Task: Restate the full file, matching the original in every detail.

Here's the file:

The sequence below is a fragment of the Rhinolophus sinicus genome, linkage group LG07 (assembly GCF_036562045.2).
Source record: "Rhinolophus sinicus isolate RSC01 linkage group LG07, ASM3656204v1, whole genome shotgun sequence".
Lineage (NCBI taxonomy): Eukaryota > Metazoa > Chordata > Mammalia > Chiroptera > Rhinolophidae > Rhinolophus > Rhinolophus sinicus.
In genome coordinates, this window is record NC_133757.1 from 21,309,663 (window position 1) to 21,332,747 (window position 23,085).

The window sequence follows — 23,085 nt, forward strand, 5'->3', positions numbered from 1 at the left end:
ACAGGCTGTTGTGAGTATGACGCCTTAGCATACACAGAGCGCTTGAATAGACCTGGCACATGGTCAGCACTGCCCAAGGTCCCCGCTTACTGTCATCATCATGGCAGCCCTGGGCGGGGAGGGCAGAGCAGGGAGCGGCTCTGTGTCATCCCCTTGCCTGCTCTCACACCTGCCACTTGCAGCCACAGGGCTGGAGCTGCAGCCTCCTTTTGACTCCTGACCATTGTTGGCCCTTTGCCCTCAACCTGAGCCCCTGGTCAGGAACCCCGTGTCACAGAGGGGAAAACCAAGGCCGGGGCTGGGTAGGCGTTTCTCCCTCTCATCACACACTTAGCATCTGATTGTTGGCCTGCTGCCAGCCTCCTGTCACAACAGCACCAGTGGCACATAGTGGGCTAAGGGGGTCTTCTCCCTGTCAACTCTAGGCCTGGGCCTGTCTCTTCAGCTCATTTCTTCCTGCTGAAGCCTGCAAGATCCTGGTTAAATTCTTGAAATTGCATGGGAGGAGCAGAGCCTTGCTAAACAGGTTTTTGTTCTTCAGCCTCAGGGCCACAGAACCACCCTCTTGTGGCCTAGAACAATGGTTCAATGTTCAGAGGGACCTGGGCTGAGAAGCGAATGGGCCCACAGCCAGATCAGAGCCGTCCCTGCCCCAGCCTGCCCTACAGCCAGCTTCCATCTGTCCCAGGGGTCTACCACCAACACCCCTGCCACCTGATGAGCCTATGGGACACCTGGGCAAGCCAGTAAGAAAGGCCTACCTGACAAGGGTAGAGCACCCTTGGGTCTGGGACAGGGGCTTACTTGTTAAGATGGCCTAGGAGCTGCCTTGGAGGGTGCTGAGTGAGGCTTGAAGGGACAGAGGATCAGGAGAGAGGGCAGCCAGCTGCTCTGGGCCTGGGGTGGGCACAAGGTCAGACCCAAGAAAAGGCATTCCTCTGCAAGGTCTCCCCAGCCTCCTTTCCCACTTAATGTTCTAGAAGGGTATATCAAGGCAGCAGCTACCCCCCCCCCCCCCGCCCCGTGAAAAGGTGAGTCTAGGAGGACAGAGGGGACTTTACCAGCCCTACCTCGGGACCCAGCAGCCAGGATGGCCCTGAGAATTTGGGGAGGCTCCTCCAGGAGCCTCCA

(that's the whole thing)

The sequence below is a fragment of the Rhinolophus sinicus genome, linkage group LG07 (assembly GCF_036562045.2).
Source record: "Rhinolophus sinicus isolate RSC01 linkage group LG07, ASM3656204v1, whole genome shotgun sequence".
Lineage (NCBI taxonomy): Eukaryota > Metazoa > Chordata > Mammalia > Chiroptera > Rhinolophidae > Rhinolophus > Rhinolophus sinicus.
In genome coordinates, this window is record NC_133757.1 from 21,309,663 (window position 1) to 21,332,747 (window position 23,085).

The window sequence follows — 23,085 nt, forward strand, 5'->3', positions numbered from 1 at the left end:
ACAGGCTGTTGTGAGTATGACGCCTTAGCATACACAGAGCGCTTGAATAGACCTGGCACATGGTCAGCACTGCCCAAGGTCCCCGCTTACTGTCATCATCATGGCAGCCCTGGGCGGGGAGGGCAGAGCAGGGAGCGGCTCTGTGTCATCCCCTTGCCTGCTCTCACACCTGCCACTTGCAGCCACAGGGCTGGAGCTGCAGCCTCCTTTTGACTCCTGACCATTGTTGGCCCTTTGCCCTCAACCTGAGCCCCTGGTCAGGAACCCCGTGTCACAGAGGGGAAAACCAAGGCCGGGGCTGGGTAGGCGTTTCTCCCTCTCATCACACACTTAGCATCTGATTGTTGGCCTGCTGCCAGCCTCCTGTCACAACAGCACCAGTGGCACATAGTGGGCTAAGGGGGTCTTCTCCCTGTCAACTCTAGGCCTGGGCCTGTCTCTTCAGCTCATTTCTTCCTGCTGAAGCCTGCAAGATCCTGGTTAAATTCTTGAAATTGCATGGGAGGAGCAGAGCCTTGCTAAACAGGTTTTTGTTCTTCAGCCTCAGGGCCACAGAACCACCCTCTTGTGGCCTAGAACAATGGTTCAATGTTCAGAGGGACCTGGGCTGAGAAGCGAATGGGCCCACAGCCAGATCAGAGCCGTCCCTGCCCCAGCCTGCCCTACAGCCAGCTTCCATCTGTCCCAGGGGTCTACCACCAACACCCCTGCCACCTGATGAGCCTATGGGACACCTGGGCAAGCCAGTAAGAAAGGCCTACCTGACAAGGGTAGAGCACCCTTGGGTCTGGGACAGGGGCTTACTTGTTAAGATGGCCTAGGAGCTGCCTTGGAGGGTGCTGAGTGAGGCTTGAAGGGACAGAGGATCAGGAGAGAGGGCAGCCAGCTGCTCTGGGCCTGGGGTGGGCACAAGGTCAGACCCAAGAAAAGGCATTCCTCTGCAAGGTCTCCCCAGCCTCCTTTCCCACTTAATGTTCTAGAAGGGTATATCAAGGCAGCAGCTACCCCCCCCCCCCCCGCCCCGTGAAAAGGTGAGTCTAGGAGGACAGAGGGGACTTTACCAGCCCTACCTCGGGACCCAGCAGCCAGGATGGCCCTGAGAATTTGGGGAGGCTCCTCCAGGAGCCTCCA